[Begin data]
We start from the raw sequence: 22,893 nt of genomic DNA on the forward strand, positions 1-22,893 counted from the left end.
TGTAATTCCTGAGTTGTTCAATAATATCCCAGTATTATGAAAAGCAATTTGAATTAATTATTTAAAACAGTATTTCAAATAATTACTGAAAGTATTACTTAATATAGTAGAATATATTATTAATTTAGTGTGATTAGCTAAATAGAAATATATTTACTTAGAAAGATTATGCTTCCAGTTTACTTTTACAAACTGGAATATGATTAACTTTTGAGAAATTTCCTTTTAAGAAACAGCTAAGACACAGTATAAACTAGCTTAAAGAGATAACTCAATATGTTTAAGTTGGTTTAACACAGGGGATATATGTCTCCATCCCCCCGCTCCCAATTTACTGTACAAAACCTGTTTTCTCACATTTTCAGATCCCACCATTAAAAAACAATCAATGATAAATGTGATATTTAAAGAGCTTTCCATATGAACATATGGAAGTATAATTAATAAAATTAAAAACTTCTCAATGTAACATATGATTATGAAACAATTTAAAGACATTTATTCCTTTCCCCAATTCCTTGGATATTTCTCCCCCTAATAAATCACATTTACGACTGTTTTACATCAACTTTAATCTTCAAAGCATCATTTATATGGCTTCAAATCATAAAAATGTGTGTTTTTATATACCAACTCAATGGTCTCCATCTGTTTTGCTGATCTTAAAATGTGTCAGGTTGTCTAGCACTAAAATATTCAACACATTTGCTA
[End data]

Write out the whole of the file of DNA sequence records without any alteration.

We start from the raw sequence: 22,893 nt of genomic DNA on the forward strand, positions 1-22,893 counted from the left end.
TGTAATTCCTGAGTTGTTCAATAATATCCCAGTATTATGAAAAGCAATTTGAATTAATTATTTAAAACAGTATTTCAAATAATTACTGAAAGTATTACTTAATATAGTAGAATATATTATTAATTTAGTGTGATTAGCTAAATAGAAATATATTTACTTAGAAAGATTATGCTTCCAGTTTACTTTTACAAACTGGAATATGATTAACTTTTGAGAAATTTCCTTTTAAGAAACAGCTAAGACACAGTATAAACTAGCTTAAAGAGATAACTCAATATGTTTAAGTTGGTTTAACACAGGGGATATATGTCTCCATCCCCCCGCTCCCAATTTACTGTACAAAACCTGTTTTCTCACATTTTCAGATCCCACCATTAAAAAACAATCAATGATAAATGTGATATTTAAAGAGCTTTCCATATGAACATATGGAAGTATAATTAATAAAATTAAAAACTTCTCAATGTAACATATGATTATGAAACAATTTAAAGACATTTATTCCTTTCCCCAATTCCTTGGATATTTCTCCCCCTAATAAATCACATTTACGACTGTTTTACATCAACTTTAATCTTCAAAGCATCATTTATATGGCTTCAAATCATAAAAATGTGTGTTTTTATATACCAACTCAATGGTCTCCATCTGTTTTGCTGATCTTAAAATGTGTCAGGTTGTCTAGCACTAAAATATTCAACACATTTGCTA